Water need

The mandevilla (family Apocynaceae, the same as the rincospermo and oleander), is a very graceful fast-growing climbing plant, and characterized by splendid fragrant summer blooms which, depending on the species, can be white, pink, crimson, red or yellow. These are contrasted by the beautiful lanceolate foliage, which in some varieties, such as the Mandevilla laxa, is transient. Other species are M. splendens, with very large leaves, M. sanderi, with pink flowers, M. boliviens, with small and white flowers, and Sundaville varieties, with variously colored blooms. The mandevilla is still known as Dipladenia. With regard to irrigation, these are plants that have the peculiarity of requiring, in the summer season, high atmospheric humidity but medium watering. It is therefore necessary to vaporize the foliage of the mandevilla regularly and water the specimens in pots every 2-3 days, while for those in the ground it is advisable to intervene only in dry soil. A little more demanding, however, is M. laxa, which requires constant irrigation during the growing season. All species fear water stagnation, so it is advisable to keep the saucers dry.

How to take care of it

In our country the mandevilla is grown mainly in pots, except in the South where the mild climate allows it to be left outdoors all year round. It is a plant that requires a large container and a well-drained soil, rich in organic substances but not very compact. It can be obtained for example by mixing a good universal soil for flowering plants, enriched with additional humus and with a small amount of sand, or, alternatively, expanded clay to be placed on the bottom of the pot. While carrying out the planting operations it is good to wear protective gloves, the mandevilla contains poisonous substances. In early autumn it is advisable to carry out a drastic pruning, which will help the plant to grow thicker the following year. Similarly, you can provide with a spring pruning, it will favor the harmonious development of the plant preventing it from stripping in the lower part and giving it a more compact appearance. The multiplication can take place by seed or by cutting. For the latter, take twigs of about 7-10 cm, cut the low leaves and place them in jars with loose soil, to be placed in a sheltered position, indoors and in dim light. Keep the soil moist.


The mandevilla is a sarmentosa that in order to offer the best of itself, that is its copious blooms and thick foliage, requires constant fertilization throughout the spring-summer period. The most suitable fertilizer for this plant must be a specific product for flowering plants, which therefore provides a higher intake of potassium than nitrogen and phosphorus. Furthermore, as for most plants grown in pots, it should contain the other micronutrients necessary for the metabolism of these plant species: iron, zinc, magnesium, copper, manganese, boron. If a liquid fertilizer is used, the mandevilla should be fertilized approximately every 10 days, diluting the product in the irrigation water. The granular fertilizer, on the other hand, can be sprinkled on the soil once a month.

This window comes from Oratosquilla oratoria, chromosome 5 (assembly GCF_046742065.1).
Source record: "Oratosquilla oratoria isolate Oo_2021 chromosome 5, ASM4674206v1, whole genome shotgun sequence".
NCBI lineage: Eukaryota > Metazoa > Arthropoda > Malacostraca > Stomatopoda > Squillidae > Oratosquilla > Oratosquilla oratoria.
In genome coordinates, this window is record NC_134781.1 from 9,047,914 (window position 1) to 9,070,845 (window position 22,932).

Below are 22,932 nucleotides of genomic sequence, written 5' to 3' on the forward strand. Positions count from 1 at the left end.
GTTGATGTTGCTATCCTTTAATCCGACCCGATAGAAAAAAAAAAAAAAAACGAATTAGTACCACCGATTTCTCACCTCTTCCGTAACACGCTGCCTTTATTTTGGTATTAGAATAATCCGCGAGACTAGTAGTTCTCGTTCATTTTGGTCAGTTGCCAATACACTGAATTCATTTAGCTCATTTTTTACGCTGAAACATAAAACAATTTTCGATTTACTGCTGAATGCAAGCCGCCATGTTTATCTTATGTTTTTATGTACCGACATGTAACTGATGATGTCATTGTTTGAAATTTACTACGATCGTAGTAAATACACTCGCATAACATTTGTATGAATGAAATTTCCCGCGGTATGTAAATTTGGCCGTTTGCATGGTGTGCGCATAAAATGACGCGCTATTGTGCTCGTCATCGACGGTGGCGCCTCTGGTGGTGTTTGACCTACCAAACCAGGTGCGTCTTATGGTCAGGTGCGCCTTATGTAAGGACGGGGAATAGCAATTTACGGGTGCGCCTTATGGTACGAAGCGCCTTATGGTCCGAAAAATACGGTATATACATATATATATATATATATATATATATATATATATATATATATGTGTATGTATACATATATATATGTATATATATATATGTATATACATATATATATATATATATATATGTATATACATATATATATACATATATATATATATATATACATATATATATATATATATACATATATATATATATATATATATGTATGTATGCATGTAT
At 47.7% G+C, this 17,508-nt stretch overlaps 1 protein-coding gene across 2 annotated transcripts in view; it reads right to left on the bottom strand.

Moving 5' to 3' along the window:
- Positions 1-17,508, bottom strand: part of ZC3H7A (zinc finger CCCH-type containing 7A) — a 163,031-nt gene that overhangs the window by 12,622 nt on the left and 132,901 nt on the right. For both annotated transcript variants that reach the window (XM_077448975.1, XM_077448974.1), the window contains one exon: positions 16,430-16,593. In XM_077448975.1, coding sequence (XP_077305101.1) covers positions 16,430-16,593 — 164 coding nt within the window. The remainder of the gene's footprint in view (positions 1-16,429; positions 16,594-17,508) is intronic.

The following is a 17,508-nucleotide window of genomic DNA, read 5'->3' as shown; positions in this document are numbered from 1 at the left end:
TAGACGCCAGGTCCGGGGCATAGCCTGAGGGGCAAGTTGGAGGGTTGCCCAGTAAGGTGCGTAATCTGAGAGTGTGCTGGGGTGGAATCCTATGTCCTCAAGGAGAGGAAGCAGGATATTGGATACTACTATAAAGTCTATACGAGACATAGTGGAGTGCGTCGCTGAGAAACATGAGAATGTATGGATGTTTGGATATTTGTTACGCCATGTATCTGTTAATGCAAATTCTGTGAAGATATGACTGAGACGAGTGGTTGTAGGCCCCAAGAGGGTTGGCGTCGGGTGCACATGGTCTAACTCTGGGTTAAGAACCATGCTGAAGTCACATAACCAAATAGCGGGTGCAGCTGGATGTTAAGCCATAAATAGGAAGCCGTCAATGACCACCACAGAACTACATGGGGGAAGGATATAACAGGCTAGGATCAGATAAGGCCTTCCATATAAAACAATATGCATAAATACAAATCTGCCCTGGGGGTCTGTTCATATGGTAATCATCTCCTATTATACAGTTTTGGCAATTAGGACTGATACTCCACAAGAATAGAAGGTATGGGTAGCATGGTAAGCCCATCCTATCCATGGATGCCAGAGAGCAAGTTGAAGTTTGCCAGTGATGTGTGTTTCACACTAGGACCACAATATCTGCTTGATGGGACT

Mandevilla: Exposure, Diseases, and Remedies

The mandevilla is a plant that loves heat and bright locations, but not the direct light of the central hours of the day, especially if the climate is hot. Instead, it fears the cold, strong air currents and atmospheric drought. In winter it is therefore practically obligatory to hospitalize it in a greenhouse or in a closed veranda, unless the climate is very mild (always above 0, better still above 7-8 ° C). Diseases of the mandevilla are not frequent, thanks to the poisonous substances it produces; exceptions are aphids, spider mites and mites. The most affected parts are the buds and the vegetative apexes, which must be periodically examined to eradicate any infestation in the bud. Insects, in addition to being visible, also manifest themselves with sticky and deformed leaves (aphids), cobwebs visible on the underside of the leaves (red spider) and, again on the foliage, white-yellowish spots (mites). Insecticides based on pyrethroids, pyrethrum or biological remedies, including preventive ones, based on nettle extract, bitter tea or horsetail can be used to eradicate the colonies.

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